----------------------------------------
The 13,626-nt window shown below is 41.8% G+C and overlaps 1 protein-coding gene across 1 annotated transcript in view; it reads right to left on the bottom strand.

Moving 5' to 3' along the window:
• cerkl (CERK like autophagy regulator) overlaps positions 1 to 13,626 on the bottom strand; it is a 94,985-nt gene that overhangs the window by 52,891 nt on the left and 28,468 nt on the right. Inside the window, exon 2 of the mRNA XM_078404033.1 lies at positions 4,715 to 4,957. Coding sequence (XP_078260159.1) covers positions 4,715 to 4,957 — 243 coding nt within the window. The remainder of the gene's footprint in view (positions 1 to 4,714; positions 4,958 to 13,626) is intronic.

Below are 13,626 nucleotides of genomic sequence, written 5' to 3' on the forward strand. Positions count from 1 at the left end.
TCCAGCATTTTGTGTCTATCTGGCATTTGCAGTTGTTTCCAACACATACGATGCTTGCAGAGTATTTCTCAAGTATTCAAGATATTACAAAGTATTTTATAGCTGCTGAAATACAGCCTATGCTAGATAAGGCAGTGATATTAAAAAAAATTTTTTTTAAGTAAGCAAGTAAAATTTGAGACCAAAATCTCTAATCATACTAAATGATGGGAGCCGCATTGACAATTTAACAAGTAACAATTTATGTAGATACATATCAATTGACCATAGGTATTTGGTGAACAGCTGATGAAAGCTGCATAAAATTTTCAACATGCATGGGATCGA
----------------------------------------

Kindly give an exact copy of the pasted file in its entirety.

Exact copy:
The 13,626-nt window shown below is 41.8% G+C and overlaps 1 protein-coding gene across 1 annotated transcript in view; it reads right to left on the bottom strand.

Moving 5' to 3' along the window:
• cerkl (CERK like autophagy regulator) overlaps positions 1 to 13,626 on the bottom strand; it is a 94,985-nt gene that overhangs the window by 52,891 nt on the left and 28,468 nt on the right. Inside the window, exon 2 of the mRNA XM_078404033.1 lies at positions 4,715 to 4,957. Coding sequence (XP_078260159.1) covers positions 4,715 to 4,957 — 243 coding nt within the window. The remainder of the gene's footprint in view (positions 1 to 4,714; positions 4,958 to 13,626) is intronic.

Below are 13,626 nucleotides of genomic sequence, written 5' to 3' on the forward strand. Positions count from 1 at the left end.
TCCAGCATTTTGTGTCTATCTGGCATTTGCAGTTGTTTCCAACACATACGATGCTTGCAGAGTATTTCTCAAGTATTCAAGATATTACAAAGTATTTTATAGCTGCTGAAATACAGCCTATGCTAGATAAGGCAGTGATATTAAAAAAAATTTTTTTTAAGTAAGCAAGTAAAATTTGAGACCAAAATCTCTAATCATACTAAATGATGGGAGCCGCATTGACAATTTAACAAGTAACAATTTATGTAGATACATATCAATTGACCATAGGTATTTGGTGAACAGCTGATGAAAGCTGCATAAAATTTTCAACATGCATGGGATCGA